Journal Scan: Physiological heart murmurs are more common in our veterinary patients than we may think
Why they did it
Researchers sought to determine the prevalence of physiological heart murmurs (i.e. a murmur in the absence of a structural abnormality of the heart and great vessels) in young, apparently healthy dogs between the ages of 1 and 5 years and of various breeds.
What they did
Between November 2012 and July 2013, researchers enrolled 95 dogs (48 males and 47 females) with heart murmurs that were identified at the time of routine vaccination. All dogs were in apparent good health, were between 1 and 5 years of age (median age 32 months) and represented 30 breeds.
Cardiac auscultation for each dog was performed by at least three examiners—a board-certified internist, a cardiology resident and an internal medicine resident—all of whom were blinded to the others’ findings. When noted, heart murmurs were graded as follows:
- Grade I/VI: Faint murmur; only heard with particular effort
- Grade II/VI: Faint murmur; clearly heard by an experienced examiner
- Grade III/VI: Moderately loud; easily auscultated
- Grade IV/VI: Loud murmur with no palpable thrill
- Grade V/VI: Very loud murmur with thrill; inaudible after removing stethoscope from chest wall
- Grade VI/VI:Very loud murmur; thrill still audible after removing stethoscope from chest wall
Dogs with arrhythmias or any clinical or biologic signs of disease were excluded. Indirect blood pressure evaluation was performed in all dogs, and the average of five consistent measurements was recorded. A patient with a systolic pressure > 180 mm Hg was considered hypertensive. A urinalysis, complete blood count, and serum chemistry profile were also performed in all dogs.
All dogs underwent a standard, unsedated, echocardiographic examination, and the ultrasonographer was blinded to the auscultation findings.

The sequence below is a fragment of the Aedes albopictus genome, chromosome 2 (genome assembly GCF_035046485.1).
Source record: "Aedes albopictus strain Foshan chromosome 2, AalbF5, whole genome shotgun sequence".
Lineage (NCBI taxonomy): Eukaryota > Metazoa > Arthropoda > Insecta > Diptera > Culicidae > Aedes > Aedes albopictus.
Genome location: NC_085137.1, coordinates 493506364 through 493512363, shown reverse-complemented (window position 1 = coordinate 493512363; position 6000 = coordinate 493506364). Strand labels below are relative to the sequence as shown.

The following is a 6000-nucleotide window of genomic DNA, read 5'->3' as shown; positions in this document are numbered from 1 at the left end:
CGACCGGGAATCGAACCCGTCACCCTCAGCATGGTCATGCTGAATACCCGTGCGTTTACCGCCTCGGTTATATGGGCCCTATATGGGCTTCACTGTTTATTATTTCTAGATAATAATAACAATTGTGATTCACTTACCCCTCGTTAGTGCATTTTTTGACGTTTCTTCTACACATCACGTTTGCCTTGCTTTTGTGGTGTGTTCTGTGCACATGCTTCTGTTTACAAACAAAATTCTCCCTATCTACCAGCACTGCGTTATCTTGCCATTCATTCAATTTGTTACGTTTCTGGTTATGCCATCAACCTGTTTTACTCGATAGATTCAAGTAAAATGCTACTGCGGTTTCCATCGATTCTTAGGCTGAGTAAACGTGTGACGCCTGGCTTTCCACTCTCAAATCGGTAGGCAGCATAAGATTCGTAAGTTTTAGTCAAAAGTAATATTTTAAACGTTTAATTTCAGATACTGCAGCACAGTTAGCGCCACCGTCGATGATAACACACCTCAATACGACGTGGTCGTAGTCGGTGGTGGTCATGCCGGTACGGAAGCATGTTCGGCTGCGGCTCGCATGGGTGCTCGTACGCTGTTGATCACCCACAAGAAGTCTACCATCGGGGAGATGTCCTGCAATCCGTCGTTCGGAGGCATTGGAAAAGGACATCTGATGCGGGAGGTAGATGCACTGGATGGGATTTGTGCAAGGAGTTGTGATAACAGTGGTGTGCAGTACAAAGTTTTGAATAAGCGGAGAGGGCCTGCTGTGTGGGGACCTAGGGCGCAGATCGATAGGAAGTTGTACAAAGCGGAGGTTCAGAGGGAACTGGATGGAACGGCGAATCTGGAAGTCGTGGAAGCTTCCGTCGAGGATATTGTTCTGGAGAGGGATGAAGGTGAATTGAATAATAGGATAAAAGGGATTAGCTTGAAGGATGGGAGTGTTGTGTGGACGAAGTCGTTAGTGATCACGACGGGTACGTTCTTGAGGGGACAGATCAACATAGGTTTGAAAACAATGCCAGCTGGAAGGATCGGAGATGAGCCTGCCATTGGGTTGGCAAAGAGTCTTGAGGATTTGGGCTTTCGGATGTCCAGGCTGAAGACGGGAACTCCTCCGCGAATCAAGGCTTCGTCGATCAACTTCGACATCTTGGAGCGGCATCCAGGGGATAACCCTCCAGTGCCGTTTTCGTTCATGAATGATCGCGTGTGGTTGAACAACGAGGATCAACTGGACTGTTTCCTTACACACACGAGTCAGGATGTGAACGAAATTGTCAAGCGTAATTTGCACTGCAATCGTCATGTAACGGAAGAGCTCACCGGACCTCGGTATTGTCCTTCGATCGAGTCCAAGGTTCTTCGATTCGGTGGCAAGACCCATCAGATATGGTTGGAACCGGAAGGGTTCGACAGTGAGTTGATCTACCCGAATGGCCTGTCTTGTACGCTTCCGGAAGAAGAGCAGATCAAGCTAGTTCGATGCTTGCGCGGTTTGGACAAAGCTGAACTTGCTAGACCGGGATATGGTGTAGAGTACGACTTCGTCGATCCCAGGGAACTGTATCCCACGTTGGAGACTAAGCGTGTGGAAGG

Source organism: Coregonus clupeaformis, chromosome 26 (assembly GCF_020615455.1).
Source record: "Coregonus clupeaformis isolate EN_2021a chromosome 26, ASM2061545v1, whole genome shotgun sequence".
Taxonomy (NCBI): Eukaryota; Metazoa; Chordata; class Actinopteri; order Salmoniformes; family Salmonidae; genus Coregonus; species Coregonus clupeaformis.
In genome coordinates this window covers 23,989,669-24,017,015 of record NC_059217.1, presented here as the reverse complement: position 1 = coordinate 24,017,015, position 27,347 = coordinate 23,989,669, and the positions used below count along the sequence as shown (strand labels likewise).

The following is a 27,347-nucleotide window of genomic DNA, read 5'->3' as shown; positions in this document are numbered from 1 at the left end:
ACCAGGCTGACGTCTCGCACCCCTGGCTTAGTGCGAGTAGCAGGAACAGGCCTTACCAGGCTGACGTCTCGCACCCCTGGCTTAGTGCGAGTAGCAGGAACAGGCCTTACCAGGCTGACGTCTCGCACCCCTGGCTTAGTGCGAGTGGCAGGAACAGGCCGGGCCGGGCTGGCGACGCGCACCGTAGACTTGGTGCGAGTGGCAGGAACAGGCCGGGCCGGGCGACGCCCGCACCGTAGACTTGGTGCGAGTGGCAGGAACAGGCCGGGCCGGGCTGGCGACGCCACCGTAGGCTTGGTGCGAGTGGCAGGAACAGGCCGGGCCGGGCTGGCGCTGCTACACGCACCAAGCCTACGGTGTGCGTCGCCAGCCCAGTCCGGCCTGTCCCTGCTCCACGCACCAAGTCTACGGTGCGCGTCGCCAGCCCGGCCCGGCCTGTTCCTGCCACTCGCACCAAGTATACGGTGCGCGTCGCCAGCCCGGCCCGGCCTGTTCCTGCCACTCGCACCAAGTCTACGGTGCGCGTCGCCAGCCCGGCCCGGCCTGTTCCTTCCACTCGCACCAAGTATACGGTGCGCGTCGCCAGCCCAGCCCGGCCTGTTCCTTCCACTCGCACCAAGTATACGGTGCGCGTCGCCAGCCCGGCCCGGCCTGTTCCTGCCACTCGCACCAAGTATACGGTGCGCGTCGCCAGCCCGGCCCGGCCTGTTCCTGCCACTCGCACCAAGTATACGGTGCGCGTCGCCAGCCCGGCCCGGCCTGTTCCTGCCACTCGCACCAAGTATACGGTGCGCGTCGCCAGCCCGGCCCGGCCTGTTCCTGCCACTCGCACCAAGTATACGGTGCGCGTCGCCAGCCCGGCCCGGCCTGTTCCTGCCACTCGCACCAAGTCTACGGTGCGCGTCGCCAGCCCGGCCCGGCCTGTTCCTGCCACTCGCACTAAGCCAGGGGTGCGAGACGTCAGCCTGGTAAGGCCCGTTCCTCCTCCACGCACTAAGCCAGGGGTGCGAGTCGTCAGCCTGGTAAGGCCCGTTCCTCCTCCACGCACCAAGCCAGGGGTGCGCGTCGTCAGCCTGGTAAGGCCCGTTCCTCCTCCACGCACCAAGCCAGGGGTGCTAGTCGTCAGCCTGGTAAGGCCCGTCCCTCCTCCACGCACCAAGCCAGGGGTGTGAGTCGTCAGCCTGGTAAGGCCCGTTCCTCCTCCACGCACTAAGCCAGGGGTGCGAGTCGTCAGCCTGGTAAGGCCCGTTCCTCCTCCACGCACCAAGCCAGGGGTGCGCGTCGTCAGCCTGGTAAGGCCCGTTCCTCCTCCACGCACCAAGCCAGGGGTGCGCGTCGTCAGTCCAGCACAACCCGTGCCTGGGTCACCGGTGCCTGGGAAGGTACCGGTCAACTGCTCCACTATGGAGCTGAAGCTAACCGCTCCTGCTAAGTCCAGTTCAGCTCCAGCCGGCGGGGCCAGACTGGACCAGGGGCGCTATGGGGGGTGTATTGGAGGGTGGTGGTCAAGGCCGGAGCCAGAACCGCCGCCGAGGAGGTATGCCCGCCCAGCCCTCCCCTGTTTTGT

What they found
The researchers identified murmurs in 22 of 95 dogs (23%), and all were systolic, detected primarily over the left heart base and ranged between Grade I to III/VI. Ten of these murmurs were identified only by the board-certified internist and were Grade I to II/VI. All three investigators reported the same findings in 69% of dogs, and interobserver agreement was found to be fair to moderate; “[h]owever, the influence of the investigator on the detection of heart murmurs did not reach statistical significance (P = 0.44).”
No significant difference in sex, age, body weight or breed was present between dogs with murmurs and those without.
Eleven of the 22 dogs with a murmur had echocardiographic abnormalities including mild mitral regurgitation (n = 9), subaortic stenosis (n= 2) and pulmonic stenosis (n= 1). Given the lack of consensus on what is considered abnormal with respect to peak aortic flow velocity and tricuspid regurgitant flow velocity, the authors used both “strict” and “flexible” criteria to determine a diagnosis of subaortic stenosis or pulmonary arterial hypertension. In the absence of other echocardiographic findings and using the strict criteria, mild subaortic stenosis was diagnosed in four of the 22 dogs, and pulmonary arterial hypertension was diagnosed in one dog. All of these dogs, however, were considered to have physiological heart murmurs if the flexible criteria were applied. This resulted in a prevalence of physiological heart murmurs in this population between 6% and 12% depending on the echocardiographic criteria used, with 27% to 50% of the 22 murmurs considered physiological.
Physiological heart murmurs may not be limited to specific breeds of dogs or growing dogs but may also be found in young, healthy dogs. But a lack of consistent criteria for the diagnosis of subaortic stenosis and pulmonary arterial hypertension makes accurate assessment of the prevalence of physiological heart murmurs difficult.
Drut A, Ribas T, Floch F, et al. Prevalence of physiological heart murmurs in a population of 95 healthy young dogs. J Small Anim Pract. 2015;56(2):112-118.